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The Big Fat Surprise: Why Butter, Meat and Cheese Belong in a Healthy Diet Hardcover – May 13, 2014


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Product Details

  • Hardcover: 496 pages
  • Publisher: Simon & Schuster (May 13, 2014)
  • Language: English
  • ISBN-10: 1451624425
  • ISBN-13: 978-1451624427
  • Product Dimensions: 6 x 1.6 x 9 inches
  • Shipping Weight: 1.7 pounds (View shipping rates and policies)
  • Average Customer Review: 4.5 out of 5 stars  See all reviews (375 customer reviews)
  • Amazon Best Sellers Rank: #2,827 in Books (See Top 100 in Books)

Editorial Reviews

Review

"A wonderful book [that] takes on everything we think we know about nutrition and examines it.." (Ruth Reichl, former editor-in-chief, Gourmet magazine)

NEW YORK TIMES BESTSELLER


“[Teicholz] has a gift for translating complex data into an engaging forensic narrative... [The Big Fat Surprise] is a lacerating indictment of Big Public Health... More than a book about food and health or even hubris; it is a tragedy for our information age. From the very beginning, we had the statistical means to understand why things did not add up; we had a boatload of Cassandras, a chorus of warnings; but they were ignored, castigated, suppressed. We had our big fat villain, and we still do.” (The Wall Street Journal)

"Ms Teicholz’s book is a gripping read for anyone who has ever tried to eat healthily.... This is not an obvious page-turner. But it is.... The vilification of fat, argues Ms Teicholz, does not stand up to closer examination. She pokes holes in famous pieces of research—the Framingham heart study, the Seven Countries study, the Los Angeles Veterans Trial, to name a few—describing methodological problems or overlooked results, until the foundations of this nutritional advice look increasingly shaky." (The Economist)

Teicholz’s book shows that not only are foods rich in saturated fat not harmful to our hearts, but they actually are good for us.… Read Teicholz’s excellent book and tell me you aren’t convinced she’s right. (Chicago Sun-Times)

"A devastating new book.... [The Big Fat Surprise] shows that the low-fat craze was based on flimsy evidence. Nina Teicholz, an experienced journalist who spent eight years tracking down all the evidence for and against the advice to eat low-fat diets, finds that it was based on flimsy evidence, supported by an intolerant consensus backed by vested interests and amplified by a docile press." (The Times of London)

The Big Fat Surprise should become mandatory reading in every science class.... Teicholz describes the human story of how bad science became federal policy, especially concerning the question of heart disease." (Minneapolis Star Tribune)

"Teicholz has a knack for discovering long-lost research…. The Big Fat Surprise—well written and hard to put down—should help Americans wake up—certainly a few, and hopefully a great many—before it is too late." (Sally Fallon Morell, President Weston A. Price Foundation)

"Bottom line: Teicholz’s book is well worth reading. It is an eye-opening dissection of some of the long-held nutrition myths we have accepted as fact.” (Psychology Today)

“Impeccably researched and expertly written, the prose glides while the citations are more than 100 pages in length. Through nearly a decade of research for the book, Teicholz consulted experts in the fields of research and epidemiology, clinicians and physicians, politicians and journalists, authors and food industry leaders. The Big Fat Surprise is a cross between a Who’s Who of the food policy world and Edward Gibbon’s extensive work The History of the Decline and Fall of the Roman Empire: it offers a complete record of the nutrition paradigm shift, from the birth of the diet-heart hypothesis, to the fabrication of the Mediterranean Diet, to the study of the Atkins Diet in action. Teicholz leaves no stone unturned...” (Paleo Magazine)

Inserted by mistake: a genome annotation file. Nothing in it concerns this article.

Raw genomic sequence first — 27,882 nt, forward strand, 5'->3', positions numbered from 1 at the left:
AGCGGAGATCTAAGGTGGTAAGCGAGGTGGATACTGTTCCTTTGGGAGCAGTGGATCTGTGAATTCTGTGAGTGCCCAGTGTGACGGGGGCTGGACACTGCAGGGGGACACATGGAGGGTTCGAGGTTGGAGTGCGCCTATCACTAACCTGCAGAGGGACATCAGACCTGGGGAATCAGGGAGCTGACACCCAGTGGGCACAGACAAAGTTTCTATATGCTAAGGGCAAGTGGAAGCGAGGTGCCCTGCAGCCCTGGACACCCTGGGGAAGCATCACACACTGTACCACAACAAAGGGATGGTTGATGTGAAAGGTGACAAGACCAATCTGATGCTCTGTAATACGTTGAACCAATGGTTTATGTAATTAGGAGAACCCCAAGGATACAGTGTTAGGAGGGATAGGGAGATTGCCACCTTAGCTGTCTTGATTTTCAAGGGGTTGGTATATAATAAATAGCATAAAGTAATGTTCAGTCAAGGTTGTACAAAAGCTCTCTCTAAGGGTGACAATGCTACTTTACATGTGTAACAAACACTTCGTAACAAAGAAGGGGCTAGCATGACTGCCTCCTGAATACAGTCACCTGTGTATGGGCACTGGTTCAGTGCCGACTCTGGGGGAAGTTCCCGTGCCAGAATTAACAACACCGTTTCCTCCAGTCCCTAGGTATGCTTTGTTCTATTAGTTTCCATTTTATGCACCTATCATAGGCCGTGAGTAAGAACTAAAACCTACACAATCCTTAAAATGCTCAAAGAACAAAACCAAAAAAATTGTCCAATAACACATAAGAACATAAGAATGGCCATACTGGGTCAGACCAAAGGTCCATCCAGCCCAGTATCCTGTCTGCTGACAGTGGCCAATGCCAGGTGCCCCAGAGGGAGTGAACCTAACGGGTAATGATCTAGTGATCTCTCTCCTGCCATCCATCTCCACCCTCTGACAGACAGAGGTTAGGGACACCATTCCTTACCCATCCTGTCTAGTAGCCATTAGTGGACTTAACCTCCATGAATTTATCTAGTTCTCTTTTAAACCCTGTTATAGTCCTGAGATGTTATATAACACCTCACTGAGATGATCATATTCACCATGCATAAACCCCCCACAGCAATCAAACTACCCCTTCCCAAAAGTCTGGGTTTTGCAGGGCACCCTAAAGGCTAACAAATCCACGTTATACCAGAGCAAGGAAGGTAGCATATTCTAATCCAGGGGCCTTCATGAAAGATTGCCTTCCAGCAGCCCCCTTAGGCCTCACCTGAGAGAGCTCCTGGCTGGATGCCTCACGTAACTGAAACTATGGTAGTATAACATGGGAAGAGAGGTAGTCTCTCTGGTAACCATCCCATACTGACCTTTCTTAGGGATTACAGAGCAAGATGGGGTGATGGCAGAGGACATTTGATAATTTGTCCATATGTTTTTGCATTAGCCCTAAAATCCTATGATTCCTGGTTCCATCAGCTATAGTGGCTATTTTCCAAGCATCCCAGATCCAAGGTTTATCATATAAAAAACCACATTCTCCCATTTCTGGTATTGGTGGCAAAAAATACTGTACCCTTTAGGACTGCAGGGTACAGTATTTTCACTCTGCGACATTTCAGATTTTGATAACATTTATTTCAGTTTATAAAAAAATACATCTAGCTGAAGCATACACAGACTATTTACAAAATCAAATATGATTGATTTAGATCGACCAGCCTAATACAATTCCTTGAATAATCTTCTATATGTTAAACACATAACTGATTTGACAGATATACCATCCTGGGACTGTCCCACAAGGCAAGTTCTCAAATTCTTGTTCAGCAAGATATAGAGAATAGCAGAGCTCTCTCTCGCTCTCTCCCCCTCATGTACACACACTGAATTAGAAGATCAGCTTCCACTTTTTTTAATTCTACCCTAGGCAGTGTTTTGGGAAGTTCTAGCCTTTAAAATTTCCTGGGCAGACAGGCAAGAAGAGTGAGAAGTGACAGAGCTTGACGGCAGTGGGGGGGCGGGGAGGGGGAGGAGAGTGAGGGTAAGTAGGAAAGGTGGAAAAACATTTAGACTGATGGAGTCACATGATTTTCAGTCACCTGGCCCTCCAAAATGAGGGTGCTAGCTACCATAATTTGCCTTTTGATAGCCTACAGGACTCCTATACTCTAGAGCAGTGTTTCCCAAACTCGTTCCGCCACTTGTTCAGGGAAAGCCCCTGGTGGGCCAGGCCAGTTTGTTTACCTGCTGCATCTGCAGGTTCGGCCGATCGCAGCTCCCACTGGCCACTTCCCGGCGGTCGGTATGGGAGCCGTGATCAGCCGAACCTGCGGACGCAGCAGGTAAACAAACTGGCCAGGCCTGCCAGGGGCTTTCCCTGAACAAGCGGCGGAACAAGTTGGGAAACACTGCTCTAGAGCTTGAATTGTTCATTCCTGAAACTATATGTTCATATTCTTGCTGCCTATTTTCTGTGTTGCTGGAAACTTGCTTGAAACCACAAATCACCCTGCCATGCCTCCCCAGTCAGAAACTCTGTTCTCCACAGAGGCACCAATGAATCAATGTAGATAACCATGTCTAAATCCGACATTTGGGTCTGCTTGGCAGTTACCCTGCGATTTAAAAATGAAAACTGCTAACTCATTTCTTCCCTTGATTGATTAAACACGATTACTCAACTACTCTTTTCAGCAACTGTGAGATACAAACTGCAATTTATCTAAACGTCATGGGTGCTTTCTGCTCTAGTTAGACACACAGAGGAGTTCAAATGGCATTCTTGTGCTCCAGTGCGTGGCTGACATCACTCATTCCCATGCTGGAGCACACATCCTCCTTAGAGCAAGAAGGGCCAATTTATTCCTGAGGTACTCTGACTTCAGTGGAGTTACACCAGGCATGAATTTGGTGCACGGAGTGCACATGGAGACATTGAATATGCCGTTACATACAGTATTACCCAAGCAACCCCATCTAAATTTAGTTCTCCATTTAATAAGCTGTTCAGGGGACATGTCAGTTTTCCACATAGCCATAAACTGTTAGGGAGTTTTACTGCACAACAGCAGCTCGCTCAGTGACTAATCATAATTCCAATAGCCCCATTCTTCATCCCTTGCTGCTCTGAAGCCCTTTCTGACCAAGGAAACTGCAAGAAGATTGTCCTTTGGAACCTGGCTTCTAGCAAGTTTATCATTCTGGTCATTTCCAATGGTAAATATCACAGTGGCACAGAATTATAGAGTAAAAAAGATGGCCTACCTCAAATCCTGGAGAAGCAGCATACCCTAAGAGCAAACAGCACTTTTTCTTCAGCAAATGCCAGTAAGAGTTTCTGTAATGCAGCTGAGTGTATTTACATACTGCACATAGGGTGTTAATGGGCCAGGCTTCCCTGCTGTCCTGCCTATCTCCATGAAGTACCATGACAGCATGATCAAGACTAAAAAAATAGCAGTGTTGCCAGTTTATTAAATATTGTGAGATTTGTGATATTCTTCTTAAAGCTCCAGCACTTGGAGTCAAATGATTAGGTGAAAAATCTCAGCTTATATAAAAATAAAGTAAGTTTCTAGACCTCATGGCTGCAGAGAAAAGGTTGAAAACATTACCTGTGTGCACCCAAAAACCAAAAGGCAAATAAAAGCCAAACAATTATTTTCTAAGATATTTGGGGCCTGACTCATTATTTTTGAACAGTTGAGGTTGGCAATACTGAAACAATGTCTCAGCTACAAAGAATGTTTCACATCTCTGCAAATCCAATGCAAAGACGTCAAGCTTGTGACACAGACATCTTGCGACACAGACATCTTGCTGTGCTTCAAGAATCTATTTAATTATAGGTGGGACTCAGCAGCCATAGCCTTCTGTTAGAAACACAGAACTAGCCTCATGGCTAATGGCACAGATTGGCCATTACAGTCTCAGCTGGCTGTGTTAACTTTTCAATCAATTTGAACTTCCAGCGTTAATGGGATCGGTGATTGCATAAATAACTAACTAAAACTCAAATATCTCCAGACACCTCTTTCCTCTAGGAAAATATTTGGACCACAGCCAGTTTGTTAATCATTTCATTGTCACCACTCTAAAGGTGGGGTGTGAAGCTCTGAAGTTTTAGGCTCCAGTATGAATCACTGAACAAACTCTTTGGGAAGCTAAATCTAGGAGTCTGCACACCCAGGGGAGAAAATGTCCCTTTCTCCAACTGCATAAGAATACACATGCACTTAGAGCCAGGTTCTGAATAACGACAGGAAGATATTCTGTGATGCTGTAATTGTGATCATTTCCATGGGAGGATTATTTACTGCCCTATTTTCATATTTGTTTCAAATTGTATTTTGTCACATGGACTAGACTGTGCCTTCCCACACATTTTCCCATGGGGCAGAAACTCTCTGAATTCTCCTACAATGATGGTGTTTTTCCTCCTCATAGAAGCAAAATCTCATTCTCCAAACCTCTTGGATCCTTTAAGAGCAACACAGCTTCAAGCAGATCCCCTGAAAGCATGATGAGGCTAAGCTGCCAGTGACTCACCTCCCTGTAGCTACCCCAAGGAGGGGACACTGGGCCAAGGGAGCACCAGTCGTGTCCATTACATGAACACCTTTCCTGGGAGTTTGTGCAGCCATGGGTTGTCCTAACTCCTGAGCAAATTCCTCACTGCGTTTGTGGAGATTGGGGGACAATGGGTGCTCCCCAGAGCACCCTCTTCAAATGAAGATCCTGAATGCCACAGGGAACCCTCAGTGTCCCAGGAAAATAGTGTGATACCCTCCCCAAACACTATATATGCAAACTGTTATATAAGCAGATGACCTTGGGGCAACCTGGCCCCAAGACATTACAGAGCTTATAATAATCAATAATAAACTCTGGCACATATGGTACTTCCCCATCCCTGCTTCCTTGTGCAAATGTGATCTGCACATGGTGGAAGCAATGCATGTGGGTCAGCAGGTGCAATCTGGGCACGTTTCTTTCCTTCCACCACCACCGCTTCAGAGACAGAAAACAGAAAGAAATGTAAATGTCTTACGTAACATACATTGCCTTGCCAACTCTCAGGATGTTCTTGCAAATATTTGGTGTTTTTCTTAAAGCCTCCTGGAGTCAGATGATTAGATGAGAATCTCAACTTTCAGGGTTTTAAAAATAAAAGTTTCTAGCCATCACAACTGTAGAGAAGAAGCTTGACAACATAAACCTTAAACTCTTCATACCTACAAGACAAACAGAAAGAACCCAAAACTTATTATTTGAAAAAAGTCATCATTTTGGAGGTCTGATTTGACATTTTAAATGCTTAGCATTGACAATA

“Solid, well-reported science… Like a bloodhound, Teicholz tracks the process by which a hypothesis morphs into truth without the benefit of supporting data.” (Kirkus Reviews (Starred Review))

“This fascinating book raises important issues as Americans battle obesity, diabetes, and cardiovascular disease….Thought provoking and well worth purchasing.” (Library Journal)

"Nina Teicholz reveals the disturbing underpinnings of the profoundly misguided dietary recommendations that have permeated modern society, culminating in our overall health decline. But The Big Fat Surprise is refreshingly empowering. This wonderfully researched text provides the reader with total validation for welcoming healthful fats back to the table, paving the way for weight loss, health and longevity." (David Perlmutter, MD, author of the #1 New York Times bestseller Grain Brain)

"A page-turner story of science gone wrong: what Gary Taubes did in Good Calories, Bad Calories for debunking the connection between fat consumption and obesity, Nina Teicholz now does in Big Fat Surprise for the purported connection between fat and heart disease. Misstep by misstep, blunder by blunder, Ms. Teicholz recounts the statistical cherry-picking, political finagling, and pseudoscientific bullying that brought us to yet another of the biggest mistakes in health and nutrition, the low-fat and low-saturated fat myth for heart health." (William Davis, MD, author of the #1 New York Times bestseller Wheat Belly)

"At last the whole truth about the luscious foods our bodies really need!" (Christiane Northrup, M.D., ob/gyn physician and author of the New York Times bestseller Women's Bodies, Women's Wisdom)

"This meticulously researched book thoroughly dismantles the current dietary dogma that fat--particularly saturated fat--is bad for us. Teicholz brings to life the key personalities in the field and uncovers how nutritional science has gotten it so wrong. There aren't enough superlatives to describe this journalistic tour de force. I read it twice: once for the information and again just for the writing." (Michael R. Eades, M.D., author of the New York Times bestseller Protein Power)

"The Big Fat Surprise delivers on its title, exposing the shocking news that much of what “everybody knows” about a healthy diet is in fact all wrong. This book documents how misunderstanding, misconduct and bad science caused generations to be misled about nutrition. Anyone interested in either food or health will want to read to this book." (Nathan Myhrvold, author of Modernist Cuisine)